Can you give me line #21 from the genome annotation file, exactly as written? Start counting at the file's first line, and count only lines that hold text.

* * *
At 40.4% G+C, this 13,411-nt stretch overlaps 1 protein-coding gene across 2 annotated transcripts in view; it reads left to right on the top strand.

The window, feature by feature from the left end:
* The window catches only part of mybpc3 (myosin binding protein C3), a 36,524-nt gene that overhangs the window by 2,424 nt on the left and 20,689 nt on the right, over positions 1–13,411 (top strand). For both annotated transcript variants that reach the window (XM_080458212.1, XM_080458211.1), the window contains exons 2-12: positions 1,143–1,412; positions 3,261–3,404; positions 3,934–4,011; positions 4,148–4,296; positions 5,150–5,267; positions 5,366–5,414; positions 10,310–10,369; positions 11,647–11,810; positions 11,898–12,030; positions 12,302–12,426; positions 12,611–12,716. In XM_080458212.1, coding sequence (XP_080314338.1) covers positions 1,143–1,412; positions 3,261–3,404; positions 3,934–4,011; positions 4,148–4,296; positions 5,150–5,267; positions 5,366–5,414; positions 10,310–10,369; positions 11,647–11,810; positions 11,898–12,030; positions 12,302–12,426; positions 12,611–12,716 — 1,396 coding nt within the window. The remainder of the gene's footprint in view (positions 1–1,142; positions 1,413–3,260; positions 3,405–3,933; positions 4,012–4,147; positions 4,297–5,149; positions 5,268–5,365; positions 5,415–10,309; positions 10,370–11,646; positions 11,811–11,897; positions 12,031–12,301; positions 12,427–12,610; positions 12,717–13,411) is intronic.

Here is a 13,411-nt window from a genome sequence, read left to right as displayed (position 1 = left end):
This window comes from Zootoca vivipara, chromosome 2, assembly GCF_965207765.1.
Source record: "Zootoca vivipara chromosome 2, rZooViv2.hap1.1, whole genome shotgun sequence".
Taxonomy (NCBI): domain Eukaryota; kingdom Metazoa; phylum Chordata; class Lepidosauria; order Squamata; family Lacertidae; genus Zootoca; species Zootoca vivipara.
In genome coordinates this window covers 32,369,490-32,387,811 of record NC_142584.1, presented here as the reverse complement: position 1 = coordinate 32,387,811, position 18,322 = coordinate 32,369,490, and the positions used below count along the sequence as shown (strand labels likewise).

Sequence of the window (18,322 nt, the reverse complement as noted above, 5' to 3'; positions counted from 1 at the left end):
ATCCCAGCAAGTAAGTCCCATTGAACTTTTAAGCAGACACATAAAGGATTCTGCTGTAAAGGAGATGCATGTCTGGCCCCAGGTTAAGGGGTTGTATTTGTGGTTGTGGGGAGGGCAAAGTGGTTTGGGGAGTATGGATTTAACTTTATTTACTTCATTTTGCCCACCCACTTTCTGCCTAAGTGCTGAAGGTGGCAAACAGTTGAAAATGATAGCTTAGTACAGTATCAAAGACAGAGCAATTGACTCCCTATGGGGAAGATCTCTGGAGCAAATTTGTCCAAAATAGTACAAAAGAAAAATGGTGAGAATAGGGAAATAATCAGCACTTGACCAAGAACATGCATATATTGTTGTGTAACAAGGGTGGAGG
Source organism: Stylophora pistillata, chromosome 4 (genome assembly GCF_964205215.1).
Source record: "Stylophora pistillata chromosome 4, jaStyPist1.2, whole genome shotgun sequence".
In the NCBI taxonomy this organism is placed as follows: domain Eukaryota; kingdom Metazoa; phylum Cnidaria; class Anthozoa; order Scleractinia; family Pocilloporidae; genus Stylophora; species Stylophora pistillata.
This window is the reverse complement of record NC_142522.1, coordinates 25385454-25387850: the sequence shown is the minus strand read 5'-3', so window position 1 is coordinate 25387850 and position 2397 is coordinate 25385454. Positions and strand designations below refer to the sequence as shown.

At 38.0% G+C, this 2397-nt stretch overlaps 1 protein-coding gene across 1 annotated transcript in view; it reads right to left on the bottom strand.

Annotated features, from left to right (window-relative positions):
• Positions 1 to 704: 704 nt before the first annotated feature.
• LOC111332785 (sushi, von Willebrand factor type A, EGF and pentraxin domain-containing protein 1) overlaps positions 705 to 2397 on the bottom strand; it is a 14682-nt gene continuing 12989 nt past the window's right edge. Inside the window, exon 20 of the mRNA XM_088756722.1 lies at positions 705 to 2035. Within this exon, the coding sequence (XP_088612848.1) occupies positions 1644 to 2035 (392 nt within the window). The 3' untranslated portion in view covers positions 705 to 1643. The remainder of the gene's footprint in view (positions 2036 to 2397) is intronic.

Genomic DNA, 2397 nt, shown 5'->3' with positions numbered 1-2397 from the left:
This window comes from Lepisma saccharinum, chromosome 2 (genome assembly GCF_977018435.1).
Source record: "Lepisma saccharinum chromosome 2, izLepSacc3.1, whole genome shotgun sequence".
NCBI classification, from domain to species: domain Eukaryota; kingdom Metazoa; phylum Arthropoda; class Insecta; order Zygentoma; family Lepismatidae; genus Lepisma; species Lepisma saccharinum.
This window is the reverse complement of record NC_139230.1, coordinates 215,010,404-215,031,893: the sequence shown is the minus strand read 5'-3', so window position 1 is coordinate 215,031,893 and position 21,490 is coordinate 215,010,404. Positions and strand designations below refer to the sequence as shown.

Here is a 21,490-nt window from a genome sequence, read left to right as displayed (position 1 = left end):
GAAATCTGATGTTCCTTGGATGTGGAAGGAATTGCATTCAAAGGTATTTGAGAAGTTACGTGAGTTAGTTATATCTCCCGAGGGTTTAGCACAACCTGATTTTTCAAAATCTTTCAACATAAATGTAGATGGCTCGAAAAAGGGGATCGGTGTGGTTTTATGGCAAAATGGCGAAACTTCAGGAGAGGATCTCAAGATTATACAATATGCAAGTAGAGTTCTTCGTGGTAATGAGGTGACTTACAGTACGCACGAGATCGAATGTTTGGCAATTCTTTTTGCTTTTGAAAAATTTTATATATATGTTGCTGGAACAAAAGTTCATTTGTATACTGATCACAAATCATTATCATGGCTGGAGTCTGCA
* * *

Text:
Source record: "Lepisma saccharinum chromosome 2, izLepSacc3.1, whole genome shotgun sequence".